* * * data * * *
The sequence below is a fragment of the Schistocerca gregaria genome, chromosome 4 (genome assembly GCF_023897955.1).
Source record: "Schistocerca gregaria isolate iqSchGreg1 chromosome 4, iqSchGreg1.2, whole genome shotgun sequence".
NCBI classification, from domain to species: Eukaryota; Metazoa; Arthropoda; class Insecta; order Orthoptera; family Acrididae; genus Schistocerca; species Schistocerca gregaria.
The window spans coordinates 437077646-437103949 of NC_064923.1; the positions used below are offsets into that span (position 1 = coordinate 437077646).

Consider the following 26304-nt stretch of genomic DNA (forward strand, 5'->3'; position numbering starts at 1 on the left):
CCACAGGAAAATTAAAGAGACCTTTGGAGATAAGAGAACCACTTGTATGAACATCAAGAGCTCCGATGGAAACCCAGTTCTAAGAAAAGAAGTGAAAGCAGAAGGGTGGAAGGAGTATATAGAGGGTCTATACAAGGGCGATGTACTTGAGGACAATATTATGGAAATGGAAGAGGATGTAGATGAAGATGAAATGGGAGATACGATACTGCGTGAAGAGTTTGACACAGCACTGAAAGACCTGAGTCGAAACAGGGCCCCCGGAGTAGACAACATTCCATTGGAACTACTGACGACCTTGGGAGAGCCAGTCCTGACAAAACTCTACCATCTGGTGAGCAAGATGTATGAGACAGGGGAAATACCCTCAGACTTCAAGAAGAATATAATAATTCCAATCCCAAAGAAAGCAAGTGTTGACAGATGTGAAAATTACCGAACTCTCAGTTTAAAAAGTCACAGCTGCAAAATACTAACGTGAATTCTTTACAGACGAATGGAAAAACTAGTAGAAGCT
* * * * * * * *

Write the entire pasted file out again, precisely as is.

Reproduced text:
The sequence below is a fragment of the Schistocerca gregaria genome, chromosome 4 (genome assembly GCF_023897955.1).
Source record: "Schistocerca gregaria isolate iqSchGreg1 chromosome 4, iqSchGreg1.2, whole genome shotgun sequence".
NCBI classification, from domain to species: Eukaryota; Metazoa; Arthropoda; class Insecta; order Orthoptera; family Acrididae; genus Schistocerca; species Schistocerca gregaria.
The window spans coordinates 437077646-437103949 of NC_064923.1; the positions used below are offsets into that span (position 1 = coordinate 437077646).

Consider the following 26304-nt stretch of genomic DNA (forward strand, 5'->3'; position numbering starts at 1 on the left):
CCACAGGAAAATTAAAGAGACCTTTGGAGATAAGAGAACCACTTGTATGAACATCAAGAGCTCCGATGGAAACCCAGTTCTAAGAAAAGAAGTGAAAGCAGAAGGGTGGAAGGAGTATATAGAGGGTCTATACAAGGGCGATGTACTTGAGGACAATATTATGGAAATGGAAGAGGATGTAGATGAAGATGAAATGGGAGATACGATACTGCGTGAAGAGTTTGACACAGCACTGAAAGACCTGAGTCGAAACAGGGCCCCCGGAGTAGACAACATTCCATTGGAACTACTGACGACCTTGGGAGAGCCAGTCCTGACAAAACTCTACCATCTGGTGAGCAAGATGTATGAGACAGGGGAAATACCCTCAGACTTCAAGAAGAATATAATAATTCCAATCCCAAAGAAAGCAAGTGTTGACAGATGTGAAAATTACCGAACTCTCAGTTTAAAAAGTCACAGCTGCAAAATACTAACGTGAATTCTTTACAGACGAATGGAAAAACTAGTAGAAGCT